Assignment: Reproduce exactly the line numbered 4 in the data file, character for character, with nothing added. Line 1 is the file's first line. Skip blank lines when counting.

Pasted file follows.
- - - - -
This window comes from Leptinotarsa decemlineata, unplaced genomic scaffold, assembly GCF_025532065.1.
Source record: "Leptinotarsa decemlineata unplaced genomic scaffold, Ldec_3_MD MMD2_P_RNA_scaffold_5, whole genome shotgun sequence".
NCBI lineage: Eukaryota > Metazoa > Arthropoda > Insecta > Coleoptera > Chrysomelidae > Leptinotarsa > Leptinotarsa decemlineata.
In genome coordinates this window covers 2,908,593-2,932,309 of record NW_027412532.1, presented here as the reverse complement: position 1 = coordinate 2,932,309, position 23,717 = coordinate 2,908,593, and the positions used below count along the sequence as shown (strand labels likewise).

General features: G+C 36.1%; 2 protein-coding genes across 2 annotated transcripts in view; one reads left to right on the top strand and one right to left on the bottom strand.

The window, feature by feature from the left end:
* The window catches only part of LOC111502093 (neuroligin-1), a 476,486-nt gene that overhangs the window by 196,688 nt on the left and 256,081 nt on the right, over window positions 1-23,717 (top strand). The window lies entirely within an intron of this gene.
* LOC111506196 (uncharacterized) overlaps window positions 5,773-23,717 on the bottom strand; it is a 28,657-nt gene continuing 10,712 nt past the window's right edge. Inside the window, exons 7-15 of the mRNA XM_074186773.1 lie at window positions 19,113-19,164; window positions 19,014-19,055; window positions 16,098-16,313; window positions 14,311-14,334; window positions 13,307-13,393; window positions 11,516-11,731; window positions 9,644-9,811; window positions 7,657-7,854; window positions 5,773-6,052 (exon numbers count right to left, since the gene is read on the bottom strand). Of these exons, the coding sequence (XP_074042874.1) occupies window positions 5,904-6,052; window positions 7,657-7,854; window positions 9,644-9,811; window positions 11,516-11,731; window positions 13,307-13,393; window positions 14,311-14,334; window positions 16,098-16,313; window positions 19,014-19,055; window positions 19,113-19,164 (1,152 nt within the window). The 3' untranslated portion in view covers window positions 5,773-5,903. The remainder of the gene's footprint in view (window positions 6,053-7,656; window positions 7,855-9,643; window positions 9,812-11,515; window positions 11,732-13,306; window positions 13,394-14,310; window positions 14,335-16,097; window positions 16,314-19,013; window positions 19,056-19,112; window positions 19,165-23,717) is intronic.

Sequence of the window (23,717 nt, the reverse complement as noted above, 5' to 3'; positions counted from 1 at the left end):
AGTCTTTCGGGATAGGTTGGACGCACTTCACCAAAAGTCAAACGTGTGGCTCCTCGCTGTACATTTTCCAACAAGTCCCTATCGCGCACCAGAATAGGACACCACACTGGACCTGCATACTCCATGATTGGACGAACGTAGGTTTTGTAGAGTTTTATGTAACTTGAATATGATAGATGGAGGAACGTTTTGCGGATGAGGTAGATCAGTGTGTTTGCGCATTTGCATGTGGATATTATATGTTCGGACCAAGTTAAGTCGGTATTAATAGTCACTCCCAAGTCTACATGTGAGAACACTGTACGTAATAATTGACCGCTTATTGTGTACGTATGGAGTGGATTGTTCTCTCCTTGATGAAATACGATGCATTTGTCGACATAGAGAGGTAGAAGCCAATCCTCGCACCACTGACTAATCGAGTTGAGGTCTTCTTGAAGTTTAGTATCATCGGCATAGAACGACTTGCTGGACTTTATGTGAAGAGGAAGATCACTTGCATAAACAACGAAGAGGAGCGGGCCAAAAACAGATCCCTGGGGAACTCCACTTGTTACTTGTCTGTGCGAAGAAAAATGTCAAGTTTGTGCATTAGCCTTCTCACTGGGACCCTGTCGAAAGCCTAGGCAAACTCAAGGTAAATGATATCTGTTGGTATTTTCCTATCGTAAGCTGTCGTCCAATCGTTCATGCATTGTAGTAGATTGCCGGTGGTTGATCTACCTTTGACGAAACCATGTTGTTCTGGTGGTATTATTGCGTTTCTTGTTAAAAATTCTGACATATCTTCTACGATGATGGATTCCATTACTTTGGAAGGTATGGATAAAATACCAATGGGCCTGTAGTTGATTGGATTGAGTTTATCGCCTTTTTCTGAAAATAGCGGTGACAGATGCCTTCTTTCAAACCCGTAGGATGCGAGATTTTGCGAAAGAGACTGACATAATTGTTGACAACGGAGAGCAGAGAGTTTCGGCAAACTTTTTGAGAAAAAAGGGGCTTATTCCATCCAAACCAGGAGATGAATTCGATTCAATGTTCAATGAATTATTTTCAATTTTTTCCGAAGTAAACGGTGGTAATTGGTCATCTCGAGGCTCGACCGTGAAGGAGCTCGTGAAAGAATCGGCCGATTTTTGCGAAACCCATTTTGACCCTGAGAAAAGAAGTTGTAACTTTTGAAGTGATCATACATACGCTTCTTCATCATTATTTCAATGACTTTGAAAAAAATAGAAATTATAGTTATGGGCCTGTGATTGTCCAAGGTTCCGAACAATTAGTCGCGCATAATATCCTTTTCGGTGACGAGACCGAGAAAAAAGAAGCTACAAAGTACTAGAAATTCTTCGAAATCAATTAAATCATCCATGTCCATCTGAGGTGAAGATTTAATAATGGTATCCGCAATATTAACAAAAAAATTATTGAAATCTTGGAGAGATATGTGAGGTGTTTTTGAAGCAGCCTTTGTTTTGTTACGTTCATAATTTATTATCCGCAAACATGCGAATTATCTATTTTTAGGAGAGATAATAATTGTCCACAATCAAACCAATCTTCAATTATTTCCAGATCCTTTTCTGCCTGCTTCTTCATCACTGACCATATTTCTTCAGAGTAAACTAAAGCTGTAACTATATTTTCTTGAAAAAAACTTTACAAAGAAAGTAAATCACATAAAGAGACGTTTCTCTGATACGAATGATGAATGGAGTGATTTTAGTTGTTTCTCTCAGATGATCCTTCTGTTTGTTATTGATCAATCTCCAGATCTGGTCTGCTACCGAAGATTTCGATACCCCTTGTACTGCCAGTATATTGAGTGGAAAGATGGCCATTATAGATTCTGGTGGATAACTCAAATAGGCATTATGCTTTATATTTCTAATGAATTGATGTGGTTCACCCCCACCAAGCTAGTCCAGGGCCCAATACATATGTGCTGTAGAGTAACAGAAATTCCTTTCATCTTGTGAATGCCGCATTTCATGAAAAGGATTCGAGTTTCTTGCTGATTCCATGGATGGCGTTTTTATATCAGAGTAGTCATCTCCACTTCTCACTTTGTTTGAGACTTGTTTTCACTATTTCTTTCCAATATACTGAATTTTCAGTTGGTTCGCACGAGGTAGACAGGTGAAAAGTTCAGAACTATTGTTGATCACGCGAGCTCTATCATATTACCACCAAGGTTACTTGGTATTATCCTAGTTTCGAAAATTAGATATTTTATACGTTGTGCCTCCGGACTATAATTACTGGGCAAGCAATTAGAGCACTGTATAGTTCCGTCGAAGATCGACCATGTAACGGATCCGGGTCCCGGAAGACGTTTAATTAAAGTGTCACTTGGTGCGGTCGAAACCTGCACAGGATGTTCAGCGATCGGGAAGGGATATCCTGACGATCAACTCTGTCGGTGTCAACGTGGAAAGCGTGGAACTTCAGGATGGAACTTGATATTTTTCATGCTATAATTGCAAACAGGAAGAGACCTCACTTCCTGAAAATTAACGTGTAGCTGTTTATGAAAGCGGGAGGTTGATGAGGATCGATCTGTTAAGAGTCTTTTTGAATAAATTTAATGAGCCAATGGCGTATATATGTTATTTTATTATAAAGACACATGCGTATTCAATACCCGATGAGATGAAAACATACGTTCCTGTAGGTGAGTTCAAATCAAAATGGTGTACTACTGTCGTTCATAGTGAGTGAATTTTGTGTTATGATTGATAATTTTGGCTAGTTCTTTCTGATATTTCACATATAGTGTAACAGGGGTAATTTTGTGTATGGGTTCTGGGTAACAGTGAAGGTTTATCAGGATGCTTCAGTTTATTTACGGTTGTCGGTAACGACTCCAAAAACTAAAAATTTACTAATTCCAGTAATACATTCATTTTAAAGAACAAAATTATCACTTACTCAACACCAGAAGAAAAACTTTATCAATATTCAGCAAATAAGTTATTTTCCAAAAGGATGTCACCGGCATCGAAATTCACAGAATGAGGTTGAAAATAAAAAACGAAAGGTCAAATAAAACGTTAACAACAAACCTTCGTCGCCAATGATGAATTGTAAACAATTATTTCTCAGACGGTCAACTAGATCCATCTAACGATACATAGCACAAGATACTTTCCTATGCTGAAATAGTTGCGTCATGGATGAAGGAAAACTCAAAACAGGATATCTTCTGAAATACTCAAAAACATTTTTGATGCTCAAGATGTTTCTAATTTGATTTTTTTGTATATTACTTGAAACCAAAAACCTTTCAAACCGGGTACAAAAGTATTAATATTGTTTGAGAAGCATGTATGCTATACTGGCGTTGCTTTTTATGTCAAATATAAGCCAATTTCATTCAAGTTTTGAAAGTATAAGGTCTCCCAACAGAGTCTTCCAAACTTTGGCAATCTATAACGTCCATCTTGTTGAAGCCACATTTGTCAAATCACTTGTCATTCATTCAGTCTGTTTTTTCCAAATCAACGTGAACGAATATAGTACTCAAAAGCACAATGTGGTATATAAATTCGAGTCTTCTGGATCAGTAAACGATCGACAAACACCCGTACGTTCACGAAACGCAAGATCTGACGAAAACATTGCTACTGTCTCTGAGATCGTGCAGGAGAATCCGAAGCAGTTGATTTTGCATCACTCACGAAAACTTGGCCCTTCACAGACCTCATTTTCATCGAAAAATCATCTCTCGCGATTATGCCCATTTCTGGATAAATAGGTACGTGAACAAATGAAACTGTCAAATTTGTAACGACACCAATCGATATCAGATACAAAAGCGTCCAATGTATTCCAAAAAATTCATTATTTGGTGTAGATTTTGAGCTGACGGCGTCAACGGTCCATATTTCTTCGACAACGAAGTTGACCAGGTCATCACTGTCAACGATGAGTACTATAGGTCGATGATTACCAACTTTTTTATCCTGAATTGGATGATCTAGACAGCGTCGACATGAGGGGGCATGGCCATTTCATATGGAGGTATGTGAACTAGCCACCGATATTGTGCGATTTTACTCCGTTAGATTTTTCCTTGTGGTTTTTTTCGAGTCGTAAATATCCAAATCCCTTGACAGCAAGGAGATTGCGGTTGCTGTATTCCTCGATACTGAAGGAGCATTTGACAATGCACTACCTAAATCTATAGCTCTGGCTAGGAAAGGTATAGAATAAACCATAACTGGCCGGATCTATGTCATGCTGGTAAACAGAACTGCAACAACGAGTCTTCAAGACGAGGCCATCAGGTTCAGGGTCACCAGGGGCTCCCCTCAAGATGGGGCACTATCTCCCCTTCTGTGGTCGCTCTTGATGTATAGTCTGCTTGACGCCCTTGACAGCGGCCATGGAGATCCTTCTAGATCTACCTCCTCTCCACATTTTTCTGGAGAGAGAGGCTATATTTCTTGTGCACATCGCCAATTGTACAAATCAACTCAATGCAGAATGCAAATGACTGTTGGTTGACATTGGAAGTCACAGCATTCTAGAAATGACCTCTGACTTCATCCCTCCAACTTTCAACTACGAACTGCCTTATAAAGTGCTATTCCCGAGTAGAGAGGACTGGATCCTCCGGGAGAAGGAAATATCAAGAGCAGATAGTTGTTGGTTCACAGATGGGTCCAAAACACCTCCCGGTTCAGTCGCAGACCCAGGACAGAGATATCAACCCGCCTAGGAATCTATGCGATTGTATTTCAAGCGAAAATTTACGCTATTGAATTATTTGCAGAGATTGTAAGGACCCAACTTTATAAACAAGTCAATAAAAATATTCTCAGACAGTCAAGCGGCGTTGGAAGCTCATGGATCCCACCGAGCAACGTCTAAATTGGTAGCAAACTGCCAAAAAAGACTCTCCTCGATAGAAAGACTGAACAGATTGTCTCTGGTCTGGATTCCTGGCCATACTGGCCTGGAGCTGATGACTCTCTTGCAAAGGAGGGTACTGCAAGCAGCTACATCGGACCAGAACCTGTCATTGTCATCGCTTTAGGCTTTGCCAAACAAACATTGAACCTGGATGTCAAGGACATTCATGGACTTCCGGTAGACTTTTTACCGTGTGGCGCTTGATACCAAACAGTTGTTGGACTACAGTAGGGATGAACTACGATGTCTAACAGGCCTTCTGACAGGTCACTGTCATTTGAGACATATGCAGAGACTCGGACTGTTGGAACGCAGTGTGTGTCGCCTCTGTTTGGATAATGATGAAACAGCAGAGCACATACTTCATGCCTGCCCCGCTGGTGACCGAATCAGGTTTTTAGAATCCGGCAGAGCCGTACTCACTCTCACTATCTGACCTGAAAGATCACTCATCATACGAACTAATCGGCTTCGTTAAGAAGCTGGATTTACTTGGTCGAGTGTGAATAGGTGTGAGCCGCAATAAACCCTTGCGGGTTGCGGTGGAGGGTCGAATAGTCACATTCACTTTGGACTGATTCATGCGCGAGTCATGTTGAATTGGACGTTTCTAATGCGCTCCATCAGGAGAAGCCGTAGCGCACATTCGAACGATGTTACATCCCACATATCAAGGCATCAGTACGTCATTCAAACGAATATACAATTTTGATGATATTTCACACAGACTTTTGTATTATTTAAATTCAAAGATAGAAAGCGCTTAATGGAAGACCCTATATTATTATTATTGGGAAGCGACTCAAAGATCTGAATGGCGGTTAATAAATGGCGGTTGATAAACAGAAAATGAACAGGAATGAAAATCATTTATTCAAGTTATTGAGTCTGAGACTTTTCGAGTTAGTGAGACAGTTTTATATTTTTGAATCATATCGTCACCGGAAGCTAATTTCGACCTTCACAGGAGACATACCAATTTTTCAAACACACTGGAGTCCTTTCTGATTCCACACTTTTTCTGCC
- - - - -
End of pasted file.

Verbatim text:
In genome coordinates this window covers 2,908,593-2,932,309 of record NW_027412532.1, presented here as the reverse complement: position 1 = coordinate 2,932,309, position 23,717 = coordinate 2,908,593, and the positions used below count along the sequence as shown (strand labels likewise).